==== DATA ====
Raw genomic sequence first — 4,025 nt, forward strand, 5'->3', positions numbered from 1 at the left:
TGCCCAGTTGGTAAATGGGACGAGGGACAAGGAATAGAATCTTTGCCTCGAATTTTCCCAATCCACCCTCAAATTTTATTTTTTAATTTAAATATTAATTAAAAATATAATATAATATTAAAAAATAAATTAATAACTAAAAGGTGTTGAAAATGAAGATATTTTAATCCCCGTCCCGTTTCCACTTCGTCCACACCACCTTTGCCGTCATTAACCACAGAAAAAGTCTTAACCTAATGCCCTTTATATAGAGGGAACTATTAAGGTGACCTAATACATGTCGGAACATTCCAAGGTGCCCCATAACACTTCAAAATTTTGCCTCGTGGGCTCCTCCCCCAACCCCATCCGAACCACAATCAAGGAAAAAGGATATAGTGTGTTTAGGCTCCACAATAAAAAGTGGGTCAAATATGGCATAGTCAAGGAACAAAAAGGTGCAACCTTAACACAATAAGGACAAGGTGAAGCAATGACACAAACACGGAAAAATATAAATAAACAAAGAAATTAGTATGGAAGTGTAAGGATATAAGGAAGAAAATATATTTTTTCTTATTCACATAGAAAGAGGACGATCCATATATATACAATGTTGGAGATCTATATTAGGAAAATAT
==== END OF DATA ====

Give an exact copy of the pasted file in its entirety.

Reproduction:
Raw genomic sequence first — 4,025 nt, forward strand, 5'->3', positions numbered from 1 at the left:
TGCCCAGTTGGTAAATGGGACGAGGGACAAGGAATAGAATCTTTGCCTCGAATTTTCCCAATCCACCCTCAAATTTTATTTTTTAATTTAAATATTAATTAAAAATATAATATAATATTAAAAAATAAATTAATAACTAAAAGGTGTTGAAAATGAAGATATTTTAATCCCCGTCCCGTTTCCACTTCGTCCACACCACCTTTGCCGTCATTAACCACAGAAAAAGTCTTAACCTAATGCCCTTTATATAGAGGGAACTATTAAGGTGACCTAATACATGTCGGAACATTCCAAGGTGCCCCATAACACTTCAAAATTTTGCCTCGTGGGCTCCTCCCCCAACCCCATCCGAACCACAATCAAGGAAAAAGGATATAGTGTGTTTAGGCTCCACAATAAAAAGTGGGTCAAATATGGCATAGTCAAGGAACAAAAAGGTGCAACCTTAACACAATAAGGACAAGGTGAAGCAATGACACAAACACGGAAAAATATAAATAAACAAAGAAATTAGTATGGAAGTGTAAGGATATAAGGAAGAAAATATATTTTTTCTTATTCACATAGAAAGAGGACGATCCATATATATACAATGTTGGAGATCTATATTAGGAAAATAT